10- 24-Year-Old Magic
The first year out of college was the worst year of my life. I hated my job, only made the minimum wage, moved 5 times, broke up with my boyfriend of three-and-a-half years, and lived in constant fear of the D.C. sniper, who killed three people in my neighborhood. It took a full year to recover.
The summer after I turned 24 ushered in a new period in my life. I got to start over. I had a degree with honors from an Ivy League university and had just enrolled in a graduate program studying literature and philosophy. I was working 30 hours per week at the all-girls prep school I’d attended for 13 years. Although I was making $30,000 (about 75% of the average salary of 2004 graduates), I was able to save and purchase both my pick of car (with a $5,000 price tag) and my first home—a two-bedroom condo in a centrally-located Dallas neighborhood for $34,000. This new graduate life wasn’t prestigious, but it was rolling more smoothly than the previous two years. And I felt like success—as I knew it then—was still on the horizon.
In 2004, I didn’t know how my story fit into the larger scheme of things. Although we knew that jobs post 9/11 were harder to find and keep, we didn’t know how long that trend would last. The Great Recession hadn’t happened yet and the trend of employers shifting risk to employees, declining job tenure and security had not yet been recognized as the new normal.
Today’s 24-year-olds who've been out of college for a couple of years have a better grasp on their context. They are quite aware that the median salary for the class of 2016, about $45,000, is barely enough to save, pay down (college) debt, prepare for retirement and live in Boston, Madison, San Jose, San Fran, DC, Hartford, New York City, Raleigh, Minneapolis or Denver, where most college graduates live. And so, a pretty sizable chunk live with their parents. In fact, 22.5 percent of Americans ages 24 to 36 live with their parents. When I was 24, only two of about 25 friends that I spoke to regularly lived with their parents.
Unless you’re one of those lucky grads in Hartford or Dallas, today’s 24-year-old is probably not going to buy a condo anytime soon. (If you live either place, give it some serious thought.) With Bureau of Labor Statistics reporting average annual expenditures for 24-34-year-olds at $47,112, a median-income 24-year-old probably can’t save at all. And an average- incomer may not be able to save as much as I did living alone, if much at all.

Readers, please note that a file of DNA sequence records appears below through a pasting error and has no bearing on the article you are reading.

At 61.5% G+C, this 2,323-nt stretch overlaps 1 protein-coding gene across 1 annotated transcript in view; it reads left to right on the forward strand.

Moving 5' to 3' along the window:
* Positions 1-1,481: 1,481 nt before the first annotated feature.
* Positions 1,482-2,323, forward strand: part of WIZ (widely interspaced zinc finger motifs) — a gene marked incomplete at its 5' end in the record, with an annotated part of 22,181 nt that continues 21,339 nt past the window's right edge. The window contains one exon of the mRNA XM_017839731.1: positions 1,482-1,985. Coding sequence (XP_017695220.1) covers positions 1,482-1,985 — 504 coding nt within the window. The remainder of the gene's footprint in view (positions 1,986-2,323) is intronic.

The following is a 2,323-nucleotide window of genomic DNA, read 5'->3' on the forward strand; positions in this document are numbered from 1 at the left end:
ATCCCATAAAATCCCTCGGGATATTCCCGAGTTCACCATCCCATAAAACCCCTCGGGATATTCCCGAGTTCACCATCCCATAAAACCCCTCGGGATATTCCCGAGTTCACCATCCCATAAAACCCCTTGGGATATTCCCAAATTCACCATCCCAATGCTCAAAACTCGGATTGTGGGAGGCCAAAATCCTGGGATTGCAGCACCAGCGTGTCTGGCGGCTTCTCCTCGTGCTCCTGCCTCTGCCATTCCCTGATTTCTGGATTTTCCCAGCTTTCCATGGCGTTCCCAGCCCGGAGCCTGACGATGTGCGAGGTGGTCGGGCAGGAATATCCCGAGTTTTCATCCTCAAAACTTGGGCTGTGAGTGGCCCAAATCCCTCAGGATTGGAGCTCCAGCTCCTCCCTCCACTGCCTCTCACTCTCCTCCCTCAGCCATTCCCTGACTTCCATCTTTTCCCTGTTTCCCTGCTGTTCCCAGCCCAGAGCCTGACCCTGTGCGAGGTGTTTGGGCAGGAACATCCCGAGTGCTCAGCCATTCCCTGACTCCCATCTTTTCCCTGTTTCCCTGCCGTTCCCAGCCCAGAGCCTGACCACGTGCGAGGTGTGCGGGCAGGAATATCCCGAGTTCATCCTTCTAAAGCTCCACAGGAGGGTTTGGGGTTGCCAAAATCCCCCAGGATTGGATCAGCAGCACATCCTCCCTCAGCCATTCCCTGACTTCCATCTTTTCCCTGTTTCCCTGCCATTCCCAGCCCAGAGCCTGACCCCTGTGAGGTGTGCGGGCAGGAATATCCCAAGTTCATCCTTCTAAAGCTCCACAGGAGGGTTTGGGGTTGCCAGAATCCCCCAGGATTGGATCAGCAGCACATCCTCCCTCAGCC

With all of this seemingly dark news, there’s a hope that I didn’t have back in 2004. According to Goldman Sachs, “The Millennial generation is the largest in US history and as they reach their prime working and spending years [for home buying that is 25-45]… their unique experiences will change the ways we buy and sell, forcing companies to examine how they do business for decades to come.”
We consumers—both young and old— have a huge amount of power. But we have to use it intentionally. And if you’re 24 now, you have a huge opportunity not simply to start your post-graduate life over but also to enter your prime working and spending years with strong intention. When I was 24, I was still an avid devotee of the education gospel, unaware of the realities around me. You, on the other hand, can walk into adulthood, seeing reality and armed with a plan to change the way companies, communities and society work. And while some of the personal opportunities that I had may have diminished, lifestyle design and conversations that change in how we define our own work and our needs allows today's 24-year-old more personal and collective power.
Yes, indeed, there is something special about being 24. Make it magic!